Critical Language Scholarship Program | Celebrating Black History…

Celebrating Black History Month with CLS Alumni

In celebration and recognition of Black History Month, the CLS Program is highlighting the perspectives of Black CLS alumni and the ways in which they connected with the African Diaspora and Black culture while on CLS. For Black scholars participating at CLS Program sites with large African diaspora communities, their time on program presented a unique opportunity to reflect further on their identity as Black Americans and connect with Black culture in their host community. The CLS Program asked three CLS alumnae to share their experiences on the CLS Portuguese Program in Rio de Janeiro, Brazil and the CLS Swahili Program in Arusha, Tanzania. Read on to hear their perspectives on connecting with the local culture, navigating identity abroad, building lasting relationships with their host families and cohort mates, and more!

Meet Nafi!

Nafi Sall participated in the CLS Portuguese Program hosted by Pontifical Catholic University of Rio de Janeiro in Rio de Janeiro, Brazil. Nafi recently graduated from Wheaton College with dual degrees in French and International Relations. Equipped with the knowledge of world languages and a multicultural understanding, Nafi hopes to contribute to crisis stabilization in Sub-Saharan Africa and beyond as a U.S. Foreign Service Officers.

Why Portuguese?

I am a first-generation Senegalese American. My dad is from Senegal and came to the U.S. in 1993. I’m connected to my roots in the U.S. but also deeply connected to my Senegalese side too. The first time I applied to CLS, I applied for the Swahili language. My grandfather speaks Swahili and is also a polyglot, so I wanted to follow in his footsteps. I wasn’t accepted to the CLS Swahili Program, but I decided to apply the next year for CLS Portuguese with the same goal of expanding my language skills. Ultimately, I hope to go into the U.S. Foreign Service working in International Development on crisis stabilization and democracy. It’s something that’s very important to me as a person whose family came from the developing world. I was interested in learning Portuguese to work in Mozambique and Angola but was excited to have the opportunity to study in Brazil and deepen my understanding of another region. I want to have as much language acquisition as possible so I can work in Sub-Saharan Africa as well as other places around the globe.

Connecting with Afro-Brazilian Culture 

There were a lot of different ways that we were able to connect with African culture. In our cohort, many of us were interested in the same exact thing and sought it out. We were very lucky to be in Rio de Janeiro because they had a large population of Afro Brazilians. On one occasion, my cohort mates and I went to one of the areas of Rio de Janeiro that has the largest Black population. We ended up stumbling into a local festival called the Wakanda festival. There was Afro Brazilian rhythms playing and food like pastels and coxinhas (similar to a chicken croquette, a typical Brazilian street food). We took it upon ourselves to find these opportunities to connect with Afro Brazilians. We also had a language partner  who took us on different field trips; one of these was to visit an unknown grave site of enslaved Africans who arrived in Brazil between the 1500s and 1800s. The site is now known as the Memorial of the New Blacks and was transformed into a museum and research center to preserve its history. The visit was an opportunity to learn more about the history of enslaved Africans in Rio de Janeiro. From the 19th century on, Rio de Janeiro became the largest slave city in the globe. We had the chance to interact with the sad and painful parts of Afro Brazilian history as well. More information on the Memorial of the New Blacks can be found here.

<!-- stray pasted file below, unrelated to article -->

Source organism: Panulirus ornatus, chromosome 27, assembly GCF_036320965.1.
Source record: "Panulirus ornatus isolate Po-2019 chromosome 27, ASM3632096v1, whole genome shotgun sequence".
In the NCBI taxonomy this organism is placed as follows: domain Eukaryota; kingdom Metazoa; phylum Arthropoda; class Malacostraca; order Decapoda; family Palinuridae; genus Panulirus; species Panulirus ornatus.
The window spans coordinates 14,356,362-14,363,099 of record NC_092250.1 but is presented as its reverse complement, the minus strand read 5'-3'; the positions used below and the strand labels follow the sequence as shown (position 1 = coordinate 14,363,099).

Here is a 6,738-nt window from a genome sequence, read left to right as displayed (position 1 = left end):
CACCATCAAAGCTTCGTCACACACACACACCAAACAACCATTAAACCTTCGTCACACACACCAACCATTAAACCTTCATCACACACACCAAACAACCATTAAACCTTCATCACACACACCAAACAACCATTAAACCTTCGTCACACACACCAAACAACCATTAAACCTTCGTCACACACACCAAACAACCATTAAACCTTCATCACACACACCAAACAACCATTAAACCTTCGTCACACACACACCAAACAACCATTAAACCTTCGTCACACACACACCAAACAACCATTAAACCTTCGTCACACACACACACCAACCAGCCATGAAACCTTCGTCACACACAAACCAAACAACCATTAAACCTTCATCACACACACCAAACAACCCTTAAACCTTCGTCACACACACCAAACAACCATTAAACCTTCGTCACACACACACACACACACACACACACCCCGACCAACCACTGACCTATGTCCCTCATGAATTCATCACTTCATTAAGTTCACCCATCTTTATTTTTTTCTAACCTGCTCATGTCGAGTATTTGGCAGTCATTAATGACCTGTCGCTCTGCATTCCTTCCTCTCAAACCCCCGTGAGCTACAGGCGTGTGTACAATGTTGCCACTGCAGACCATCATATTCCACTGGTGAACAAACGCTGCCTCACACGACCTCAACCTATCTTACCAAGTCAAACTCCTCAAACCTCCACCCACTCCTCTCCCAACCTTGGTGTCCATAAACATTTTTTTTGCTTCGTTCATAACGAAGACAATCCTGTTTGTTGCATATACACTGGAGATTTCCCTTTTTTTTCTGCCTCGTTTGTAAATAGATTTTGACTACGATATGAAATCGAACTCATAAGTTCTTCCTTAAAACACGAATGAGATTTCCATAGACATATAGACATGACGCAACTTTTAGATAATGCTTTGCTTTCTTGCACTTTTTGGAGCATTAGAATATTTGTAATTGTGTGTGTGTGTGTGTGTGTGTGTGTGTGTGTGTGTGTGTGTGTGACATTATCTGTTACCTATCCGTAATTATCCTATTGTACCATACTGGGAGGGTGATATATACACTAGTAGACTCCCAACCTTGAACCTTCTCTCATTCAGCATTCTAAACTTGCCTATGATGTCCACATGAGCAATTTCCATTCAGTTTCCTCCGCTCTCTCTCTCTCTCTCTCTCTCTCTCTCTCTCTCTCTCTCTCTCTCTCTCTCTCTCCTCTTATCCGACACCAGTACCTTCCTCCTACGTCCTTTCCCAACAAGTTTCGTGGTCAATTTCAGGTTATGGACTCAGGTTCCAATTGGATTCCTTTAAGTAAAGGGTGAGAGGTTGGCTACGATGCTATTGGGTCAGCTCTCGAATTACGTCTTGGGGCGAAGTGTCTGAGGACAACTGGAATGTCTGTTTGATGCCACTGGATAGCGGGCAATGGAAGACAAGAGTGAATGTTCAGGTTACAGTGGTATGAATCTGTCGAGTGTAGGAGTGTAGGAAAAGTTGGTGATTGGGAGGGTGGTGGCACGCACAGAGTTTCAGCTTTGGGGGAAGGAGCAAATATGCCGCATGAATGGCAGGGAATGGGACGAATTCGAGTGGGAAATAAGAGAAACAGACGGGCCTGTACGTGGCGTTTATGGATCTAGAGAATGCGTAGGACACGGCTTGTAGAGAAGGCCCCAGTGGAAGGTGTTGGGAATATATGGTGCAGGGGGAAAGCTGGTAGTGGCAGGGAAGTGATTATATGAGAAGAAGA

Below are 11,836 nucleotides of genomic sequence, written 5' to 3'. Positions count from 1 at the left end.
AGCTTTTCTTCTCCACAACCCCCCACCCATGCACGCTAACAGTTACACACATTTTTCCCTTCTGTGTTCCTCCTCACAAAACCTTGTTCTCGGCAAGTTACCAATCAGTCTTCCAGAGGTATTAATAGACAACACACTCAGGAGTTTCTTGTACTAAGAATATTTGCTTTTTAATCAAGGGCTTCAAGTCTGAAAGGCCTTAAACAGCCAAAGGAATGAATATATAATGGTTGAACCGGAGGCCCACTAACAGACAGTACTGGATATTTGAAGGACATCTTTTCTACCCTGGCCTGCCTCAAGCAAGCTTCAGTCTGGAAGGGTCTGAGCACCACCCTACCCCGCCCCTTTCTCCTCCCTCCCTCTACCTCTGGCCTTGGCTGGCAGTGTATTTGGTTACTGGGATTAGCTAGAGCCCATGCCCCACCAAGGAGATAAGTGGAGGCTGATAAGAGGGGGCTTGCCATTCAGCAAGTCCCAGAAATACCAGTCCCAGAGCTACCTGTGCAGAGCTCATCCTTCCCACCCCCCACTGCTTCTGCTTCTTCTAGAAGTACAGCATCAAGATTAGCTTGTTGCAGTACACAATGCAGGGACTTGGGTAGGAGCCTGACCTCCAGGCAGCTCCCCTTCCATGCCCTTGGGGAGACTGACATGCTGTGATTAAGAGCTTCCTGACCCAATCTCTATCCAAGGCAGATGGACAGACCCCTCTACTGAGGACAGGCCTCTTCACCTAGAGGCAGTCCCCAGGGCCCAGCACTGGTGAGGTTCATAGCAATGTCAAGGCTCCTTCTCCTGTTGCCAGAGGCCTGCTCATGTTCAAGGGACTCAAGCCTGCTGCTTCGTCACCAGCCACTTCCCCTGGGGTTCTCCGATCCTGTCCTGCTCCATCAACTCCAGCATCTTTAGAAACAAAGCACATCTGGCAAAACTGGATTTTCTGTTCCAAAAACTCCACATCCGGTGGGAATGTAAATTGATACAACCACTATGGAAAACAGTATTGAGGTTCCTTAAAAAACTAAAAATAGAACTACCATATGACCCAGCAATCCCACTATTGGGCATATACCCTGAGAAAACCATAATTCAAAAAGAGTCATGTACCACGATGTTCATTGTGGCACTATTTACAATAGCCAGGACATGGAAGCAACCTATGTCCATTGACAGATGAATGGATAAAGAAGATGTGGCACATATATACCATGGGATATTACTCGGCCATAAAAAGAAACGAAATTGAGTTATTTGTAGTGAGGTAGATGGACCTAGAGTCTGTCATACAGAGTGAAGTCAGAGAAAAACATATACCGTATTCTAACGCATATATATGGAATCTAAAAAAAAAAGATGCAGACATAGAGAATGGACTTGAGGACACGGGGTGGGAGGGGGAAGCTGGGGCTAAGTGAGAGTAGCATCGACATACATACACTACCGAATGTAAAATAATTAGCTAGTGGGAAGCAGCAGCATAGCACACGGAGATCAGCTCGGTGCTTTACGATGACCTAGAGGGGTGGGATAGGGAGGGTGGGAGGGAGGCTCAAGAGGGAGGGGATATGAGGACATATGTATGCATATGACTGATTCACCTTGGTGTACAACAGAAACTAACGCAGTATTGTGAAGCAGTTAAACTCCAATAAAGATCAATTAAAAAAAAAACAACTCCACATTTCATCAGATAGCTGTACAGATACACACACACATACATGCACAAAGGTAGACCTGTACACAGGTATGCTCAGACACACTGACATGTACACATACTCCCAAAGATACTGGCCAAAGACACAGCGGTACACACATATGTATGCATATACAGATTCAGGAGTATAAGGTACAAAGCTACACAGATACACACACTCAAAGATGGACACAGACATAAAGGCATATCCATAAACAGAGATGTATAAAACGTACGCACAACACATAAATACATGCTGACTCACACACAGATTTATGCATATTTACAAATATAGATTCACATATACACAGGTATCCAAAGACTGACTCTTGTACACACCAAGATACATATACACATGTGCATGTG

Making Local Brazilian Friends Through Language Partners 

I learned so much about Brazilian culture through my language partners. I had the benefit of basically having two language partners because my language partner was best friends with someone who was also a language partner in our cohort. I loved having their two perspectives. There was one specific event that happened every Thursday, and it was for people who were interested in meeting international people or people from the Brazilian community who spoke different languages. We wore different stickers that showed the languages we knew. If you saw someone with the same sticker, you could go up and talk to them in that language. People were really interested in talking to you if you were an American. It was an amazing way of practicing my Portuguese with locals.

Navigating CLS As a Portuguese Beginner

I started CLS at one of the lowest levels of Portuguese. At first that was very intimidating, but I decided to stick with my cohort members who were more comfortable at the language than me. I wanted to get to their level, and they were open to helping me. We each faced unique challenges on CLS, for some of my cohort it was their first time abroad. Connecting over the language and our career aspirations allowed us to build friendships - I still talk to cohort members weekly. 

Missing The Pace of Life in Rio

I really miss the weather— the classes, that structure of the days, our daily three-hour classes that were intensive and interactive. I found that Brazilian culture was so interactive in general, people always going out to hang out with their friends and to talk with each other and share meals. It’s even reflected in the classroom in how everyone interacts with each other in some way. I also find that outside of the U.S., people tend to have more of a work-life balance. And I miss it because I was able to get so much out of it academically but also live life to the fullest at the same time. It shows you can have both.

Words of Advice